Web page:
PGP Suite


Passphrase: What is this?
Click here to regenerate another pair of key

Your Private Key

Your message

Signer's Public Key

Your message

Only pub for simply encryption, priv + pub for sign + encrypt.

Reсeiver's Public Key

Signer's Private Key (signing)

Your message

Signed and encrypted message

Only priv for simply decryption, priv + pub for decrypt & verify signature.

Receiver's Private Key (decryption)

Signer's Public Key

Encrypted message

Yes, it is as safe as generating your keys using a local application. The key generation on this website is done client-side only. This means the key pairs are generated entirely in your web browser and they never leave your computer. This website never sees any key related data or the key itself.
Sure. For starters, it enforces using a passphrase with each key generated. This ensures some level of protection if your key is ever stolen. It also automatically generates two subkeys for you, one for signing and the other for encryption. You can use your subkeys to sign and encrypt data and keep your private key safe. The bit length of generated subkeys will be identical to the length you specified for the primary key. The primary key it generates for you never expires. You can, however, set the expiration date on the generated subkeys using the 'Expire' option in the key generation form.
Elliptic Curve Cryptography (ECC) is an approach to public-key cryptography based on the algebraic structure of elliptic curves over finite fields. One of the main benefits in comparison with non-ECC cryptography (with plain Galois fields as a basis) is the same level of security provided by keys of smaller size. For example, a 256-bit ECC public key should provide comparable security to a 3072-bit RSA public key. ECC is still not widely supported in many PGP client applications so I advise that you generate ECC keys only if you know what you're doing. You can read more about it at RFC 6637.
PGP key generation is a resource intensive process. As a result, your may experience increased CPU and memory usage on your device, which can result in performance issues. The performance impact depends on the hardware capabilities of your device.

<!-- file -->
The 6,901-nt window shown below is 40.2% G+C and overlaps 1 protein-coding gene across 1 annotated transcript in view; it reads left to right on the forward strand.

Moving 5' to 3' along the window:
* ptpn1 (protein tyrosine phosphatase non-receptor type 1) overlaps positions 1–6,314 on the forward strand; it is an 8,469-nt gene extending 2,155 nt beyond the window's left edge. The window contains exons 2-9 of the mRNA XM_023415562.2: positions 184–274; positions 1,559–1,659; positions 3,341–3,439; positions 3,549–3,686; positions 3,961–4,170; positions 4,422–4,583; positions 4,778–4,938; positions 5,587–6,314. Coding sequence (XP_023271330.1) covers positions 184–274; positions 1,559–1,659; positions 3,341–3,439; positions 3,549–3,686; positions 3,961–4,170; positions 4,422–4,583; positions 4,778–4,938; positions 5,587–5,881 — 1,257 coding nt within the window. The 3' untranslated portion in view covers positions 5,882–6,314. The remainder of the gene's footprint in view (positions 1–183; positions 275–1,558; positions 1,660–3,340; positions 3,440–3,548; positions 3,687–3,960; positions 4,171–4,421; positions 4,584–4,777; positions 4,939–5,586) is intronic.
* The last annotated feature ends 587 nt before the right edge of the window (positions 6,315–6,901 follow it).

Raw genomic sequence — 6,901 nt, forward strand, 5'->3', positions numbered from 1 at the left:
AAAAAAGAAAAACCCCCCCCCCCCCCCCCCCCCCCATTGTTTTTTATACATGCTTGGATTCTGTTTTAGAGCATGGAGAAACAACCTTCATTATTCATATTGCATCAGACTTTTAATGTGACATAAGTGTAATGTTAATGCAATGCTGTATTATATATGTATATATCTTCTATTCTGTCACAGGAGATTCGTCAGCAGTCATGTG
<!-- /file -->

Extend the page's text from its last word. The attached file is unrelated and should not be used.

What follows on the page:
Pretty Good Privacy (PGP) is a data encryption and decryption computer program that provides cryptographic privacy and authentication for data communication. PGP is often used for signing, encrypting, and decrypting texts, e-mails, files, directories, and whole disk partitions and to increase the security of e-mail communications. It was created by Phil Zimmermann in 1991. PGP and similar software follow the OpenPGP standard (RFC 4880) for encrypting and decrypting data. Source: Wikipedia

This site only provides a simple and easy to use tool for people to generate PGP keys with. Today, the common methods for generating keys still involve going to a command prompt of a Linux/Unix machine and using the GPG utility, or installing a PGP compatible application on your desktop. I wanted to provide an easier way to generate keys. None of this would be possible without the awesome Open Source software I'm utilizing. I'm using KeyBase's awesome JavaScript implementation of PGP (kbpgp). For file saving capabilities I am utilizing Eli Grey's wonderful FileSaver.js interface.

This project is a fork of Heiswayi Nrird's PGP Suite. Matej Ramuta forked it and added message encryption and decryption.
TheChiefMeat added sign only mode, sign+encrypt mode as well as support for 8192 RSA keys.
username1565 Added PGP key verification, file selection as well as program icons, file uploading and downloading for textareas, notify message, and base64 encoding for files.

This site is Open Source and the source code are available on GitHub:

You can find an offline version here, maintained by TheChiefMeat.

If you have any inquiry or problem, you may create an issue here (heiswayi) or here (ramuta).